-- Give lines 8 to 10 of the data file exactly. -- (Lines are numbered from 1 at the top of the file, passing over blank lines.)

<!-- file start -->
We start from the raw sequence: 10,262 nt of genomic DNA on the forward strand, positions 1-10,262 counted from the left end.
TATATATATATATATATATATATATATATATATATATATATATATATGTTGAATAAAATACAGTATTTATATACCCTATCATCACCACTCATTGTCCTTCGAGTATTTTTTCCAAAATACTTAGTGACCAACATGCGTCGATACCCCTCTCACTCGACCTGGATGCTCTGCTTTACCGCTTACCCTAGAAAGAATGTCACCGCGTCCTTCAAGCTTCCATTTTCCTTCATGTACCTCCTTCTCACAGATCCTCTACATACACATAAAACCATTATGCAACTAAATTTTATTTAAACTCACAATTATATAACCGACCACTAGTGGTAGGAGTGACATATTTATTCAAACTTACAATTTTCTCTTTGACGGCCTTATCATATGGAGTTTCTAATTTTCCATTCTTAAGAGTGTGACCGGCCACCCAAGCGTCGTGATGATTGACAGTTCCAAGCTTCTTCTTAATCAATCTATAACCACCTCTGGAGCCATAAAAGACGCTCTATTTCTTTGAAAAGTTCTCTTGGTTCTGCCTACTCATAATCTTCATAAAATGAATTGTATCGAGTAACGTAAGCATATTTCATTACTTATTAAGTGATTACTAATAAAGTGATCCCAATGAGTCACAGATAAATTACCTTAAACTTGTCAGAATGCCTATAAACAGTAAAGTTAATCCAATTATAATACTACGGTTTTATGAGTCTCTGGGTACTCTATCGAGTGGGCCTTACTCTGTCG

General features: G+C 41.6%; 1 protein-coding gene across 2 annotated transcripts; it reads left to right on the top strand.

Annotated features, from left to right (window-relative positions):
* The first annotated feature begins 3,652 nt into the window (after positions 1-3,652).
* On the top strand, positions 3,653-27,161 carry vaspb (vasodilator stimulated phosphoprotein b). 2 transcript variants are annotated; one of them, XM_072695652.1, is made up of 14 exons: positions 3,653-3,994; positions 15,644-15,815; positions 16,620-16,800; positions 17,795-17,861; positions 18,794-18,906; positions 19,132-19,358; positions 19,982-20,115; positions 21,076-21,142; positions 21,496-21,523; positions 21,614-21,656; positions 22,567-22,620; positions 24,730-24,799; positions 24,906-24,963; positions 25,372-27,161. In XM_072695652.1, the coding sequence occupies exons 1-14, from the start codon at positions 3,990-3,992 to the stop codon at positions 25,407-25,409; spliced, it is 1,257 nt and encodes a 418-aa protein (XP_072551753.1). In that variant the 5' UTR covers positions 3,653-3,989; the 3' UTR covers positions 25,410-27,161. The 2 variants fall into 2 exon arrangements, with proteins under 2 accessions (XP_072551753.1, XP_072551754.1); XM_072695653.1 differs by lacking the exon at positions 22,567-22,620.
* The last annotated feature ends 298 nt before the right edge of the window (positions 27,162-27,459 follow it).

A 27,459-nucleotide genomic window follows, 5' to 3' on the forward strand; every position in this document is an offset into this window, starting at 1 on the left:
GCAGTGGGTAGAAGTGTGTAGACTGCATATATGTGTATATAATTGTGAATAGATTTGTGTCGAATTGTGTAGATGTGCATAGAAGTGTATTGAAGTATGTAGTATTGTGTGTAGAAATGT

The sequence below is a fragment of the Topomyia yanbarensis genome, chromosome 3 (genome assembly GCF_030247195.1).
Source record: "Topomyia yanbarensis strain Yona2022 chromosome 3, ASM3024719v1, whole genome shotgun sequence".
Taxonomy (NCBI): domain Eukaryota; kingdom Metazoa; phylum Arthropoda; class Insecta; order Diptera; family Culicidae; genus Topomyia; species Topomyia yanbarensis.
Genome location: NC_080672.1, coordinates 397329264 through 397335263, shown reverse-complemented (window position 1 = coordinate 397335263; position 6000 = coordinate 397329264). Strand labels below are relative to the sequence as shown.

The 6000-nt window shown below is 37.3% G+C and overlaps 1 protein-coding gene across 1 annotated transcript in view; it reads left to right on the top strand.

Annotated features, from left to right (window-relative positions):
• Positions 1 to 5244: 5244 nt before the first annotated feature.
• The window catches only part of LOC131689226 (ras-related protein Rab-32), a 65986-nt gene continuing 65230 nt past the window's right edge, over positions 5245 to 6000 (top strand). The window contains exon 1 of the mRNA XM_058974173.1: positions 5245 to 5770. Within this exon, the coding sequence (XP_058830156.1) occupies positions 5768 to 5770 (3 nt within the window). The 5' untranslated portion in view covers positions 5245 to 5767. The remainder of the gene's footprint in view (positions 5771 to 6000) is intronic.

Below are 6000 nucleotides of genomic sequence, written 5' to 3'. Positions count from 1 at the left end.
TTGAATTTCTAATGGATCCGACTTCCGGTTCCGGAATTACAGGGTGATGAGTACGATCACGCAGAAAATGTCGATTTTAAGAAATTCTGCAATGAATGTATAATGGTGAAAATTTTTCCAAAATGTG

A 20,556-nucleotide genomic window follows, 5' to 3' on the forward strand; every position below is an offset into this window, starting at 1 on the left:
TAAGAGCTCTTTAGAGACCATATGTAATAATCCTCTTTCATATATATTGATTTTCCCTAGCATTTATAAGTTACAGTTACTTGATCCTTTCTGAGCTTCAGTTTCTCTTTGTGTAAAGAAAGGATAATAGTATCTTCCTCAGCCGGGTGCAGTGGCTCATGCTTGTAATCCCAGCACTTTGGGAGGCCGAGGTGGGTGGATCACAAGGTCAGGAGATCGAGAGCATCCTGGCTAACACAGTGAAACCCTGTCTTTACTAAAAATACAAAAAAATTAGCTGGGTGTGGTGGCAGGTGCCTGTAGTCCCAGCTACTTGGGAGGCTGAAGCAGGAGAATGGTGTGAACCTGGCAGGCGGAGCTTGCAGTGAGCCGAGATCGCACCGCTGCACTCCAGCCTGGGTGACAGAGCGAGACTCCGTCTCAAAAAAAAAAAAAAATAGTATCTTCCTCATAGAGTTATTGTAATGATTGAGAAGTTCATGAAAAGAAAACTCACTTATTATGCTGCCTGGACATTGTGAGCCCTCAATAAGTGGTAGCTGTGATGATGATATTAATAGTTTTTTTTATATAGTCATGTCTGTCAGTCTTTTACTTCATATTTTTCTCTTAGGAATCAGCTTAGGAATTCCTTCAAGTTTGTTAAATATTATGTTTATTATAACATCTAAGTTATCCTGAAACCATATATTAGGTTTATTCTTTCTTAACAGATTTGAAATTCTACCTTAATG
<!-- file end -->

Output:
A 27,459-nucleotide genomic window follows, 5' to 3' on the forward strand; every position in this document is an offset into this window, starting at 1 on the left:
GCAGTGGGTAGAAGTGTGTAGACTGCATATATGTGTATATAATTGTGAATAGATTTGTGTCGAATTGTGTAGATGTGCATAGAAGTGTATTGAAGTATGTAGTATTGTGTGTAGAAATGT

The sequence below is a fragment of the Topomyia yanbarensis genome, chromosome 3 (genome assembly GCF_030247195.1).